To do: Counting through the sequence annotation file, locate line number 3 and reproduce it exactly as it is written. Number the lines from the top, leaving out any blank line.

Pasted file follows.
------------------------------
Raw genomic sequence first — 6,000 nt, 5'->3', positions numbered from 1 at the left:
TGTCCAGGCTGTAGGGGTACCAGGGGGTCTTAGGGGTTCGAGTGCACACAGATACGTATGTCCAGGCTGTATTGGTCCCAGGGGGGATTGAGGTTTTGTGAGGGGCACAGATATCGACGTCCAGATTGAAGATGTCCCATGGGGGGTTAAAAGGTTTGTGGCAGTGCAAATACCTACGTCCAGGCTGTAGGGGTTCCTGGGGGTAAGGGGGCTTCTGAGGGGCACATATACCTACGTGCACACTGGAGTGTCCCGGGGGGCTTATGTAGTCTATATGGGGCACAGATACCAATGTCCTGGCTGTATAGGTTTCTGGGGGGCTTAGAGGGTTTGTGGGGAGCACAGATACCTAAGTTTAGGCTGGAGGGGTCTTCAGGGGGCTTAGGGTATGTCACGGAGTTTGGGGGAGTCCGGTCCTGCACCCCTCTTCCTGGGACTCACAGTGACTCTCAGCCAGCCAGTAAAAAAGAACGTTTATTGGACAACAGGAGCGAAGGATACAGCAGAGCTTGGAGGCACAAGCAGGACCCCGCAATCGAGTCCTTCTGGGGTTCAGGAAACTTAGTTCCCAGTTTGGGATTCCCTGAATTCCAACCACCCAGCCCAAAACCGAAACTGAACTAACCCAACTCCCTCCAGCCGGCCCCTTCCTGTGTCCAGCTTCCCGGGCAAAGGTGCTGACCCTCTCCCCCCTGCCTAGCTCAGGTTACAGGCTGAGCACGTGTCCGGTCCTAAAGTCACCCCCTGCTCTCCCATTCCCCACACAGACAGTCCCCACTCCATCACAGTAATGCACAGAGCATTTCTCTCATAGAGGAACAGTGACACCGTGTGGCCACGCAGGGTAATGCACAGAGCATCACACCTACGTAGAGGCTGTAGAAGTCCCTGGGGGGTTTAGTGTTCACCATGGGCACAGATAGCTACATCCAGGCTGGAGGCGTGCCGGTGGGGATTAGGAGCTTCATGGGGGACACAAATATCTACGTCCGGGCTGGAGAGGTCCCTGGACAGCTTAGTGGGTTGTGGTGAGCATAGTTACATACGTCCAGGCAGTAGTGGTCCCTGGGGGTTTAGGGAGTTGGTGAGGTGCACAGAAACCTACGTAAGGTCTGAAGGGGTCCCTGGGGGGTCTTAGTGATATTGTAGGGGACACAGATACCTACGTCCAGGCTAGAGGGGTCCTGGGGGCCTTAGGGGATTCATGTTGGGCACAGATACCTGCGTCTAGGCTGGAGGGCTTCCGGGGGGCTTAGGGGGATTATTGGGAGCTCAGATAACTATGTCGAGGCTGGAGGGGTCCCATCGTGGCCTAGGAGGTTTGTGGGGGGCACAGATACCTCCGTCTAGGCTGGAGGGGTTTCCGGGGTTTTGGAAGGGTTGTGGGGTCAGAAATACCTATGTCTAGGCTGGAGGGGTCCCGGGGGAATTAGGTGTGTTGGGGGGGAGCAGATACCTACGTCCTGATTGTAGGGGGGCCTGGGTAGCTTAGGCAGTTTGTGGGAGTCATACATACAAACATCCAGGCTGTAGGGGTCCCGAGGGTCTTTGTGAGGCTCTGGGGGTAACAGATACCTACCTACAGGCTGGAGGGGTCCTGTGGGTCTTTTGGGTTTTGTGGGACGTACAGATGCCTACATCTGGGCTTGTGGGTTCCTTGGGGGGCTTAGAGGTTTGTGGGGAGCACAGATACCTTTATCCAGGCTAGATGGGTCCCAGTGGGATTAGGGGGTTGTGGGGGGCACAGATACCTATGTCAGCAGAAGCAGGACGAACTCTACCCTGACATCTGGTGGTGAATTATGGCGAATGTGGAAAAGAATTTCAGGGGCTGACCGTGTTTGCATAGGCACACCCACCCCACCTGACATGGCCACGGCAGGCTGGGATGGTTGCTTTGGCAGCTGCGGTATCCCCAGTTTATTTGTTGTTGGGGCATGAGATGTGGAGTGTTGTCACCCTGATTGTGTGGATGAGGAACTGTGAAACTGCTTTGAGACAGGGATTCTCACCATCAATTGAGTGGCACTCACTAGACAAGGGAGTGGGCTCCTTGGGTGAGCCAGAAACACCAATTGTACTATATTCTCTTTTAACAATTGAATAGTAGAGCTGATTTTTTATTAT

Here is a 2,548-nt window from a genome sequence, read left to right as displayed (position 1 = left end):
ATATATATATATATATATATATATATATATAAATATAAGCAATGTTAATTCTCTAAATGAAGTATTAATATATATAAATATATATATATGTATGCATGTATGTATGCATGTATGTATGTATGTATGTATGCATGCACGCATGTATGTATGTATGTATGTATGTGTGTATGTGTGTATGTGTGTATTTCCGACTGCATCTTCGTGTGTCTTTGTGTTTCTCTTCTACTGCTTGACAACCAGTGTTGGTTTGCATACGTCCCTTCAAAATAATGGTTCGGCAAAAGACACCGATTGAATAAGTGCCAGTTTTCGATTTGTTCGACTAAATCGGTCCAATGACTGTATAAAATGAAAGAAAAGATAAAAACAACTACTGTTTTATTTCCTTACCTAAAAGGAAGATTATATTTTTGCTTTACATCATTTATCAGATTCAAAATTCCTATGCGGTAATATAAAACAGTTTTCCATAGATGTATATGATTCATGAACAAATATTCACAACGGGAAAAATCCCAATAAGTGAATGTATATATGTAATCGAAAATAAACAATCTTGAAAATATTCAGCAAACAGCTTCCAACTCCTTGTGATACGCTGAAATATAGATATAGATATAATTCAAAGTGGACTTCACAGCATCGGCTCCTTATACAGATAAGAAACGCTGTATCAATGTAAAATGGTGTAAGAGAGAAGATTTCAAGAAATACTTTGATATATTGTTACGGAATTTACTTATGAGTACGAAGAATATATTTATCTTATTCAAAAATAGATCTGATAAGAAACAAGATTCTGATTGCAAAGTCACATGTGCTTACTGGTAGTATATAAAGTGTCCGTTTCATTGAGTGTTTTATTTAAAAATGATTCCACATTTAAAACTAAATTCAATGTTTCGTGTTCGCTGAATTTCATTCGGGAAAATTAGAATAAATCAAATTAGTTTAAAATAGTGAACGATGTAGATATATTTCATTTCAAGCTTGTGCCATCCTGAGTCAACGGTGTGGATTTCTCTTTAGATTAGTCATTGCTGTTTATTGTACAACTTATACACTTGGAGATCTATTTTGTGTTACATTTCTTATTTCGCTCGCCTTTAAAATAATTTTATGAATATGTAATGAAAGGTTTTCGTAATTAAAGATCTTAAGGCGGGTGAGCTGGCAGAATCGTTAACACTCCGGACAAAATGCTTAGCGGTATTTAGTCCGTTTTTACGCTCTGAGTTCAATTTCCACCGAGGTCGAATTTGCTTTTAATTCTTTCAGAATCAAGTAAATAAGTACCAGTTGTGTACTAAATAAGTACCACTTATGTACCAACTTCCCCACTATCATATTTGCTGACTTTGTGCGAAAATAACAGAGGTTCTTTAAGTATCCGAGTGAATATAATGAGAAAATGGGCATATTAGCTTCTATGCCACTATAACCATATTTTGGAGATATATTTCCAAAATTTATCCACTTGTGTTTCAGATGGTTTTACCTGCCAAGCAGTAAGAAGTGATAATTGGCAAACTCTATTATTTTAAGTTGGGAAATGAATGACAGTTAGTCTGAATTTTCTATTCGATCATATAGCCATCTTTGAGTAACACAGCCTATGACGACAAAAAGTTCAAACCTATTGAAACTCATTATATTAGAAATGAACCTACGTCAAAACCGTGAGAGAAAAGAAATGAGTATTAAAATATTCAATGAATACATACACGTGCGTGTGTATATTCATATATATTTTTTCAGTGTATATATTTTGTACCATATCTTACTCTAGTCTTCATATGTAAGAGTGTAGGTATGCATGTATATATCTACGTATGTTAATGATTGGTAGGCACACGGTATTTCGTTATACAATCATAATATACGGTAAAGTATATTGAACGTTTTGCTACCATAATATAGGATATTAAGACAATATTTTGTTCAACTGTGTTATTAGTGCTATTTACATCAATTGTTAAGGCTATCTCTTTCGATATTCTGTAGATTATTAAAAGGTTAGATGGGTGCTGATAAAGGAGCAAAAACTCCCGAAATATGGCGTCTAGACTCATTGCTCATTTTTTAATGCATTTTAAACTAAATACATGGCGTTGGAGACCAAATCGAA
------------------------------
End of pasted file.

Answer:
Here is a 2,548-nt window from a genome sequence, read left to right as displayed (position 1 = left end):